What are we doing? On the Jordanian and Lebanese side, particularly with Jordan, we are setting up economic zones with advantageous tax rates to encourage investment. Some of this will be, in effect, the Syrian economy in exile. I have met business leaders who are re-establishing their Syrian companies, but in Jordan. That is not just good for Syrians who can get back into work; it is also providing work for local people who are unemployed. This is complemented by the investment coming from the World Bank and the European Investment Bank; and crucially, as my right hon. Friend mentioned, by reform at the European Union level and making our own trade barriers that much more flexible so that countries such as Jordan can more easily sell their goods into the huge market that is the European market.
We should be really proud of the work achieved with both Jordan and Lebanon at the conference. It was home-grown UK ideas that were put on the table and they got international support. Most importantly, they gave us the chance to work directly with the Governments of Jordan and Lebanon to help with the long-term provision of jobs and growth that will be there long after their generous hosting of refugees temporarily.
The lucidity and comprehensiveness of the Secretary of State’s replies cannot be disputed, but I would gently point out that we have got through two Back-Bench questions in seven minutes, so we shall now strive for improvement in productivity.
I strongly welcome the results of the London conference and the leadership shown by the Secretary of State and others in Government. That is immensely important. She said that Britain is also helping refugees in Europe, but the honest truth is that the help being provided to them is tiny. There are refugees in Greece and the Balkans, and close to home in Dunkirk and Calais, who are in worse humanitarian conditions than those in the region and who are being denied support by Governments, the United Nations and aid agencies because they are in Europe. Children are suffering from scabies, bronchitis and cold. How much of the London conference funding will go towards helping refugees in Europe? If the answer is none, what is the Secretary of State doing to hold a similar pledging conference to help the refugees in Europe?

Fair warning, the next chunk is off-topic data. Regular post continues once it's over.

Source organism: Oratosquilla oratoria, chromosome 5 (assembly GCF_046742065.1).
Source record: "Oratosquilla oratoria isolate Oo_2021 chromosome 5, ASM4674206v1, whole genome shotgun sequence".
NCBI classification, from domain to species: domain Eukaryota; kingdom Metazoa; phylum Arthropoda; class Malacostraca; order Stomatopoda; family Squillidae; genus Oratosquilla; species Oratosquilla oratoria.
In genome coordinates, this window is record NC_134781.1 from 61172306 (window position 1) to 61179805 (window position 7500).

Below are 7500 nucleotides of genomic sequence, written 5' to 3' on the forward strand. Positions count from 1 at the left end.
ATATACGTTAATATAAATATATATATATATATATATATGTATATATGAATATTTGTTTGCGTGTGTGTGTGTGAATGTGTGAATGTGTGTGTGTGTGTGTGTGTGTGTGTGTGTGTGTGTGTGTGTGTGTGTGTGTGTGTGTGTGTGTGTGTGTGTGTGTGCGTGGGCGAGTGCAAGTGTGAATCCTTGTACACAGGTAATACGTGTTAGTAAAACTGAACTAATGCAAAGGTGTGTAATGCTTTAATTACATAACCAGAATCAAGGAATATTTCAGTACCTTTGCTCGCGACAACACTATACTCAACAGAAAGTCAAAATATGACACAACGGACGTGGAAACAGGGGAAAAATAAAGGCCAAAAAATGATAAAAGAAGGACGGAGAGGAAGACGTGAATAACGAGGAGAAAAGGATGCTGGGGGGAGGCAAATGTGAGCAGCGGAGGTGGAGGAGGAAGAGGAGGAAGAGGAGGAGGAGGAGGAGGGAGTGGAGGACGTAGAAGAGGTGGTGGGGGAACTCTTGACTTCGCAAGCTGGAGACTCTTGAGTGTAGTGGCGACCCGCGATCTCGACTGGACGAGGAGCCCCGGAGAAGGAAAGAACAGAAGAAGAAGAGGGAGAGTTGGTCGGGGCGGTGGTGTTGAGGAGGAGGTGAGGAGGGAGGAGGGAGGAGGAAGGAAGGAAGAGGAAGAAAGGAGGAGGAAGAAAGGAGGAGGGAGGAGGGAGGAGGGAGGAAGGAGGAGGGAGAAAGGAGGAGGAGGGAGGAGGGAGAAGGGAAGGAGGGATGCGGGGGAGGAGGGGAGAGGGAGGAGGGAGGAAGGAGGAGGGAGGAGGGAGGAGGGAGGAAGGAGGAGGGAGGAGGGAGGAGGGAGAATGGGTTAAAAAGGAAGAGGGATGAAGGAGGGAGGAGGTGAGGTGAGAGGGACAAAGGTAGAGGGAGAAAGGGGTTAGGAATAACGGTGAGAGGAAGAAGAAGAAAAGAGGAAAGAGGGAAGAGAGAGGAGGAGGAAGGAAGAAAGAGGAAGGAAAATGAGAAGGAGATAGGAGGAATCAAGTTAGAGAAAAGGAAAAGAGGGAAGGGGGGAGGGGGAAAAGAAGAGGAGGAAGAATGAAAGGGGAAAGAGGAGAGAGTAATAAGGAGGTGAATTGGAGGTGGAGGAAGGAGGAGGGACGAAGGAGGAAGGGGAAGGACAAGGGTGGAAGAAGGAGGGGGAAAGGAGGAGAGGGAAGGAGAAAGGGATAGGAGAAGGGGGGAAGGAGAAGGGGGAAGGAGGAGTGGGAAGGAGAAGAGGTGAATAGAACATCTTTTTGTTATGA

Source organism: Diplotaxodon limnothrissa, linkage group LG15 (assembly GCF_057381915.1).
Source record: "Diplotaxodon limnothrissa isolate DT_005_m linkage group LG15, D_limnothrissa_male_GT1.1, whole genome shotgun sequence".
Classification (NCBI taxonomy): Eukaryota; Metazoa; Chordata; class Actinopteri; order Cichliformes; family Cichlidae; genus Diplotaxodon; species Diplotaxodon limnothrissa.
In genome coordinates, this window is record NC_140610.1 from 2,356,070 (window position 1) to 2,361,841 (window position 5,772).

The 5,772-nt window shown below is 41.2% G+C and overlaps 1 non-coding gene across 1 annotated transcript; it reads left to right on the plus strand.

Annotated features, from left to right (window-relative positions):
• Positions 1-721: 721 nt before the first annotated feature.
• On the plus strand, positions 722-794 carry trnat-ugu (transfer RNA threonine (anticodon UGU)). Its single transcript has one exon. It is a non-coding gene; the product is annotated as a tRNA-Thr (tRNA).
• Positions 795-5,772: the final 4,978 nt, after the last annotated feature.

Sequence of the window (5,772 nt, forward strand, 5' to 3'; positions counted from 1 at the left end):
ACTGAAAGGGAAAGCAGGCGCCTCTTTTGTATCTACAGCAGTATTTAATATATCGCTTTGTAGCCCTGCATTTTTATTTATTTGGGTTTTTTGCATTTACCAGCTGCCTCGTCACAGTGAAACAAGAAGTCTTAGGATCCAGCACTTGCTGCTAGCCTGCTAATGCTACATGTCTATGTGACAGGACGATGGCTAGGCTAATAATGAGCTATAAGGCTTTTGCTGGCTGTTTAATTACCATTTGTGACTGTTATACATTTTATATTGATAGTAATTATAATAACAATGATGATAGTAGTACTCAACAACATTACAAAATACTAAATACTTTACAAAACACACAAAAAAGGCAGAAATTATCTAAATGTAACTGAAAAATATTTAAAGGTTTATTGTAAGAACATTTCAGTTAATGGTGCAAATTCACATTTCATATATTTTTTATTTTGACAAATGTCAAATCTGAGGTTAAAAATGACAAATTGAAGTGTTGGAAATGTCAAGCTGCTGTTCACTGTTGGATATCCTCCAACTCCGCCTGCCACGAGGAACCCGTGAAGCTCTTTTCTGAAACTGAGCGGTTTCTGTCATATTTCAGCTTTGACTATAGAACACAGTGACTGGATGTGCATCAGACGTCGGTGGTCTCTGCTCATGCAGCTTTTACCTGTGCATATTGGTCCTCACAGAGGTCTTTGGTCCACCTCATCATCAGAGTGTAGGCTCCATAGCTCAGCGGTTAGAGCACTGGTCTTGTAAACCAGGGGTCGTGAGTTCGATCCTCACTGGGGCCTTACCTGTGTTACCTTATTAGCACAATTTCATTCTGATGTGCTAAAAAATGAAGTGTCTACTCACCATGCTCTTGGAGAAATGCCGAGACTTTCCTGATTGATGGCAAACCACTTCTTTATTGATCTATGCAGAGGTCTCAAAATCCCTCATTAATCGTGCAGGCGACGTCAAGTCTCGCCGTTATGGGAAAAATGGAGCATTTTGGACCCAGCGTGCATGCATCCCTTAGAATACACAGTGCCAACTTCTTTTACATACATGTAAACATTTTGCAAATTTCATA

The conference was, indeed, about making sure that we are responding, in the region, to Syrian refugees and host communities affected by the crisis.
The right hon. Lady asks about the response in Europe. We are talking about European countries that have the resources to respond to and help refugees who are currently in their own countries, but, as I have said, the UK has played its role in helping refugees who have arrived.
I strongly support the Government’s approach of giving maximum help to refugees near their homeland, as well as the Government’s participation in crucial initiatives for political progress and peace. What impact is the intensification of Russian-supported Assad military intervention having on British Government policy?
The main impact, in the short term, has been the breakdown of any progress in peace talks. In the end, it is a peace settlement that will give people hope for the future and result in their wanting to go back and rebuild their country.
I welcome the Secretary of State’s comments on the positive role already being played by the RAF in the coalition campaign to drive Daesh back from territory in Syria, following the recent vote in this House. Does she agree that the catastrophe, including the humanitarian and refugee catastrophe, will continue as long Daesh controls large areas of eastern Syria and as long as President Assad, supported by Putin, slaughters his own people?
Yes, I agree entirely. As I said in response to Patrick Grady, it is critical that we maintain Syria’s integrity as a country, and that absolutely means regaining the territory that has been lost to Daesh. There can be no peace settlement in Syria until we have that territory back under control and it can form part of the peace talks.